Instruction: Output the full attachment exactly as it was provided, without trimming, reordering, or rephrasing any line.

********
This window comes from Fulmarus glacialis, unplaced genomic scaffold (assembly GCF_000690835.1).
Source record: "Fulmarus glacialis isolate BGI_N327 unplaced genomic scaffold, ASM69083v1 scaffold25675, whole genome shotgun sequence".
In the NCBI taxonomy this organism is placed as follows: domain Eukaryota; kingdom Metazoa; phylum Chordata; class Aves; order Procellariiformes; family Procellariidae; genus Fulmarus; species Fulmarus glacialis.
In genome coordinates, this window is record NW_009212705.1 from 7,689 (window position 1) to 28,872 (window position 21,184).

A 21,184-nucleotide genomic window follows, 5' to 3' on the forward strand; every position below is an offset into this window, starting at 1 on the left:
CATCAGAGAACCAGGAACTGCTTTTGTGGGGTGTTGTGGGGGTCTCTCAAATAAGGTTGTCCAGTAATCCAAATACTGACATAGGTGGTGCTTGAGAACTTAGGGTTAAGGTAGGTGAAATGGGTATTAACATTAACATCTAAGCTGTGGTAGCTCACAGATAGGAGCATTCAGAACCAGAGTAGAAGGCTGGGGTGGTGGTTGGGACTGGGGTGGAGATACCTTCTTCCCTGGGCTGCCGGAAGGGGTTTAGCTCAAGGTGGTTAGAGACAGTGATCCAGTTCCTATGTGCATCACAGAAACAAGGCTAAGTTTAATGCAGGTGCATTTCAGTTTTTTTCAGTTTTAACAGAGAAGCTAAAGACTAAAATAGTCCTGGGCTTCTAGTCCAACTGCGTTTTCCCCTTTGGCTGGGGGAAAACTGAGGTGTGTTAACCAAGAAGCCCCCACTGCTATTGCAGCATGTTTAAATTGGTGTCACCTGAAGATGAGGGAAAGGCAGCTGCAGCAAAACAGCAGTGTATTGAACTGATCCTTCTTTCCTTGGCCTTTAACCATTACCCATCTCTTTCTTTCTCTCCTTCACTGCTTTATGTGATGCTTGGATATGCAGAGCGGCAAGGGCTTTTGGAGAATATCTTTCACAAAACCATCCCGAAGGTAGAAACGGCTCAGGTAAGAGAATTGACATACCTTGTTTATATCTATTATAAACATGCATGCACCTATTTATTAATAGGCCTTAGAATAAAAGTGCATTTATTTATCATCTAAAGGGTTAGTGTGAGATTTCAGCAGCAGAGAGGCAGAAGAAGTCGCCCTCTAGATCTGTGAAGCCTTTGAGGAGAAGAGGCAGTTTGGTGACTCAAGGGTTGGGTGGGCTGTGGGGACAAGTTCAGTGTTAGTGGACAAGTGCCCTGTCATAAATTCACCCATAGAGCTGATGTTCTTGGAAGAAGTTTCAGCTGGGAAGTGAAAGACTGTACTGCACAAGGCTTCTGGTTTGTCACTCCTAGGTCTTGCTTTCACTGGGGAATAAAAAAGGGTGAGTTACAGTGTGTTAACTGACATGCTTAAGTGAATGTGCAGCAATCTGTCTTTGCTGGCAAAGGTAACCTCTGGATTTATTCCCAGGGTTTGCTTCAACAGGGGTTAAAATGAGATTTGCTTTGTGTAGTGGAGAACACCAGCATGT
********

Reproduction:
This window comes from Fulmarus glacialis, unplaced genomic scaffold (assembly GCF_000690835.1).
Source record: "Fulmarus glacialis isolate BGI_N327 unplaced genomic scaffold, ASM69083v1 scaffold25675, whole genome shotgun sequence".
In the NCBI taxonomy this organism is placed as follows: domain Eukaryota; kingdom Metazoa; phylum Chordata; class Aves; order Procellariiformes; family Procellariidae; genus Fulmarus; species Fulmarus glacialis.
In genome coordinates, this window is record NW_009212705.1 from 7,689 (window position 1) to 28,872 (window position 21,184).

A 21,184-nucleotide genomic window follows, 5' to 3' on the forward strand; every position below is an offset into this window, starting at 1 on the left:
CATCAGAGAACCAGGAACTGCTTTTGTGGGGTGTTGTGGGGGTCTCTCAAATAAGGTTGTCCAGTAATCCAAATACTGACATAGGTGGTGCTTGAGAACTTAGGGTTAAGGTAGGTGAAATGGGTATTAACATTAACATCTAAGCTGTGGTAGCTCACAGATAGGAGCATTCAGAACCAGAGTAGAAGGCTGGGGTGGTGGTTGGGACTGGGGTGGAGATACCTTCTTCCCTGGGCTGCCGGAAGGGGTTTAGCTCAAGGTGGTTAGAGACAGTGATCCAGTTCCTATGTGCATCACAGAAACAAGGCTAAGTTTAATGCAGGTGCATTTCAGTTTTTTTCAGTTTTAACAGAGAAGCTAAAGACTAAAATAGTCCTGGGCTTCTAGTCCAACTGCGTTTTCCCCTTTGGCTGGGGGAAAACTGAGGTGTGTTAACCAAGAAGCCCCCACTGCTATTGCAGCATGTTTAAATTGGTGTCACCTGAAGATGAGGGAAAGGCAGCTGCAGCAAAACAGCAGTGTATTGAACTGATCCTTCTTTCCTTGGCCTTTAACCATTACCCATCTCTTTCTTTCTCTCCTTCACTGCTTTATGTGATGCTTGGATATGCAGAGCGGCAAGGGCTTTTGGAGAATATCTTTCACAAAACCATCCCGAAGGTAGAAACGGCTCAGGTAAGAGAATTGACATACCTTGTTTATATCTATTATAAACATGCATGCACCTATTTATTAATAGGCCTTAGAATAAAAGTGCATTTATTTATCATCTAAAGGGTTAGTGTGAGATTTCAGCAGCAGAGAGGCAGAAGAAGTCGCCCTCTAGATCTGTGAAGCCTTTGAGGAGAAGAGGCAGTTTGGTGACTCAAGGGTTGGGTGGGCTGTGGGGACAAGTTCAGTGTTAGTGGACAAGTGCCCTGTCATAAATTCACCCATAGAGCTGATGTTCTTGGAAGAAGTTTCAGCTGGGAAGTGAAAGACTGTACTGCACAAGGCTTCTGGTTTGTCACTCCTAGGTCTTGCTTTCACTGGGGAATAAAAAAGGGTGAGTTACAGTGTGTTAACTGACATGCTTAAGTGAATGTGCAGCAATCTGTCTTTGCTGGCAAAGGTAACCTCTGGATTTATTCCCAGGGTTTGCTTCAACAGGGGTTAAAATGAGATTTGCTTTGTGTAGTGGAGAACACCAGCATGT